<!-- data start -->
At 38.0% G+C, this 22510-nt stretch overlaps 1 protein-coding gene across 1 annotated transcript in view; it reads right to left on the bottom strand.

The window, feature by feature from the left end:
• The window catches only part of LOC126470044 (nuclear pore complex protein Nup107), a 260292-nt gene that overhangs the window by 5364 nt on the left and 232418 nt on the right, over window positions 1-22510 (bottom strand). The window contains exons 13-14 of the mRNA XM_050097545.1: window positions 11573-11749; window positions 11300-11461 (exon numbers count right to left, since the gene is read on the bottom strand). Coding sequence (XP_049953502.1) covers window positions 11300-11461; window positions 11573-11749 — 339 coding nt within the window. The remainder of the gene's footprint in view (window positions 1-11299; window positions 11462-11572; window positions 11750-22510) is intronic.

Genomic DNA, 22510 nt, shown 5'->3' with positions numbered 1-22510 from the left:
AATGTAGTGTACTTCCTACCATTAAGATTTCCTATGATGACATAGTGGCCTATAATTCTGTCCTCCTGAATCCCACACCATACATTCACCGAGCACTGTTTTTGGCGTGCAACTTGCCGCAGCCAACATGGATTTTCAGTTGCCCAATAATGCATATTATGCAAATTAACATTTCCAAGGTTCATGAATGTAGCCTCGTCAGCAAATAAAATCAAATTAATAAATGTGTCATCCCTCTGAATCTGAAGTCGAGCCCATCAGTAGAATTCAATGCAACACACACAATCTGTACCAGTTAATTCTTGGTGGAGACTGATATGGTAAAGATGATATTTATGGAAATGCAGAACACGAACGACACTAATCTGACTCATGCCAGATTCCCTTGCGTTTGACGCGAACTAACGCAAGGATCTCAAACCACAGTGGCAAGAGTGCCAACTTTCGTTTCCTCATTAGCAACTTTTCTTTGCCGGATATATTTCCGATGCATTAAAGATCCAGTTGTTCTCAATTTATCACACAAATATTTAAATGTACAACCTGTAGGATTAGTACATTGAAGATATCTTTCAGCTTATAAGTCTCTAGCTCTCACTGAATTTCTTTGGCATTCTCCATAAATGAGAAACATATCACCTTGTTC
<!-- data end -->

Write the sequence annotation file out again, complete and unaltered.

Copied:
At 38.0% G+C, this 22510-nt stretch overlaps 1 protein-coding gene across 1 annotated transcript in view; it reads right to left on the bottom strand.

The window, feature by feature from the left end:
• The window catches only part of LOC126470044 (nuclear pore complex protein Nup107), a 260292-nt gene that overhangs the window by 5364 nt on the left and 232418 nt on the right, over window positions 1-22510 (bottom strand). The window contains exons 13-14 of the mRNA XM_050097545.1: window positions 11573-11749; window positions 11300-11461 (exon numbers count right to left, since the gene is read on the bottom strand). Coding sequence (XP_049953502.1) covers window positions 11300-11461; window positions 11573-11749 — 339 coding nt within the window. The remainder of the gene's footprint in view (window positions 1-11299; window positions 11462-11572; window positions 11750-22510) is intronic.

Genomic DNA, 22510 nt, shown 5'->3' with positions numbered 1-22510 from the left:
AATGTAGTGTACTTCCTACCATTAAGATTTCCTATGATGACATAGTGGCCTATAATTCTGTCCTCCTGAATCCCACACCATACATTCACCGAGCACTGTTTTTGGCGTGCAACTTGCCGCAGCCAACATGGATTTTCAGTTGCCCAATAATGCATATTATGCAAATTAACATTTCCAAGGTTCATGAATGTAGCCTCGTCAGCAAATAAAATCAAATTAATAAATGTGTCATCCCTCTGAATCTGAAGTCGAGCCCATCAGTAGAATTCAATGCAACACACACAATCTGTACCAGTTAATTCTTGGTGGAGACTGATATGGTAAAGATGATATTTATGGAAATGCAGAACACGAACGACACTAATCTGACTCATGCCAGATTCCCTTGCGTTTGACGCGAACTAACGCAAGGATCTCAAACCACAGTGGCAAGAGTGCCAACTTTCGTTTCCTCATTAGCAACTTTTCTTTGCCGGATATATTTCCGATGCATTAAAGATCCAGTTGTTCTCAATTTATCACACAAATATTTAAATGTACAACCTGTAGGATTAGTACATTGAAGATATCTTTCAGCTTATAAGTCTCTAGCTCTCACTGAATTTCTTTGGCATTCTCCATAAATGAGAAACATATCACCTTGTTC